New Mexico Arts
New Mexico Arts
New Mexico Arts strives to preserve, enhance, and develop the arts in New Mexico through partnerships, public awareness, and education, and to enrich the quality of life for present and future generations.
Creative Aging Profile
One of the highlights of the creative aging field is Lifesongs, a program at the Academy for the Love of Learning in Santa Fe, NM. It is an intergenerational arts program that engages communities to heal the fear that shrouds aging, illness, and death. Through relationships, storytelling, music, and performance, Lifesongs promotes dignity and inclusion for our elders. Working one-on-one and in ensembles, participants develop original works that incorporate music, movement, and multimedia to explore the richness of all stages of life. After many months of collaboration, the pieces are performed in a public concert by professional musicians, local choirs, and artists of all ages.
For more than a decade, New Mexico Arts has funded non-profit organizations or social service organizations in our Arts in Social Service funding category. These arts-based projects focus on addressing social issues with a primary purpose of reaching specific populations (people who are incarcerated, homeless, abused, ill, elderly, veterans, etc.) or foster artistic activity that formally encourages civic dialogues on important social issues (the environment, crime, aging, etc.).
Applicants to Arts in Social Service are limited to a maximum request of $15,000.
Funding for Arts in Social Service must include a 50% match by the applicant organization, at least half of which must be cash.
Agency Creative Aging Resources
Arts in Social Service – New Mexico Arts, Santa Fe
In addition to public performances and scalable concerts, Lifesongs provides free and public facilitated dialogues on death and dying with community partners. In 2015, Lifesongs launched the Story Gathering project. The Story Gathering project brings youth, community members, and elders together to share stories and life experiences. Participants collaboratively shape stories into new works of writing and art to present to the wider community. While deepening its roots in northern New Mexico, Lifesongs is carefully fostering and mentoring projects in other communities around the country. Lifesongs was founded in 2007 by The Santa Fe Opera and Littleglobe.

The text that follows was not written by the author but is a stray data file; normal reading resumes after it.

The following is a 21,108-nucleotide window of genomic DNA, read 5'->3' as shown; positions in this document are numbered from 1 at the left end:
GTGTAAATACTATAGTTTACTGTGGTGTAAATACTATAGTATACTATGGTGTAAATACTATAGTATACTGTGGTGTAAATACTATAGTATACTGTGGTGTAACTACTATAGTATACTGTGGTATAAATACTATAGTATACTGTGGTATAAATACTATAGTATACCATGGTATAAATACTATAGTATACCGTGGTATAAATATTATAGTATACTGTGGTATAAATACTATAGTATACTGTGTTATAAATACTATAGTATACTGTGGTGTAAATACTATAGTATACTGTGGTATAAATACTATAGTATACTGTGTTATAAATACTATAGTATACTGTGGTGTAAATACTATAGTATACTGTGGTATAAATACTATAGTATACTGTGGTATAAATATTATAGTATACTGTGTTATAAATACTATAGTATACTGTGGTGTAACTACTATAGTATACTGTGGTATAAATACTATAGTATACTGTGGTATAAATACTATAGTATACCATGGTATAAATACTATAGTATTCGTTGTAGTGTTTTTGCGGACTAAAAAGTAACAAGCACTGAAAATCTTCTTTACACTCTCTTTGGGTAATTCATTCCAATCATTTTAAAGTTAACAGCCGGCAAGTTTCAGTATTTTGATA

Alzheimer’s Poetry Project, Santa Fe
The mission of the APP is to improve the quality of life of people living with Alzheimer’s disease and related dementia by facilitating creative expression through poetry.
Additional Creative Aging Resources
For additional funding opportunities throughout New Mexico, please visit Funding Resources on the New Mexico Arts website.
According to the U.S. Census Bureau, between the years of 2010 and 2050, the number of U.S. adults aged 65 and older is projected to rise to 88.5 million individuals, more than double the number of those over the age of 65 in 2010. New Mexico is projected to experience a more rapid growth in this age range, moving it from a state with one of the lowest percentages of elders to having one of the highest by the year 2030. According to the 2010 census figures, the percentage of New Mexico’s population that is age 65 or older is 13.2%, up from 11.7% in 2000. At the same time, the percent of the population under the age of 19 is decreasing, moving from 31.1% in 2000 to 28.2% in 2010. Based on 2010 census projections, New Mexico will move from 16th in the nation to 4th in the percentage of people over the age of 65 by 2030.
Creative Aging Point Person
Phyllis Kennedy is a Program Coordinator responsible for grants in the categories of Arts & Education, Arts in Social Services, and Colleges, Universities, and Government Entities. She also coordinates the New Mexico Poetry Out Loud recitation contest, an annual event with a state final held at the St. Francis Auditorium in Santa Fe each winter. Her background and degrees are in the visual arts—BFA printmaking from Rochester Institute of Technology and MA photography from New York University. After completing her masters, she moved to New Mexico and began a career as a practicing artist. The nineties brought marriage and motherhood. Then came a return to citizen advocacy which she had not explored since high school. She loves art and politics and was able to combine them in her legislative advocacy work with hundreds of stakeholders to restore New Mexico’s elementary fine arts programs.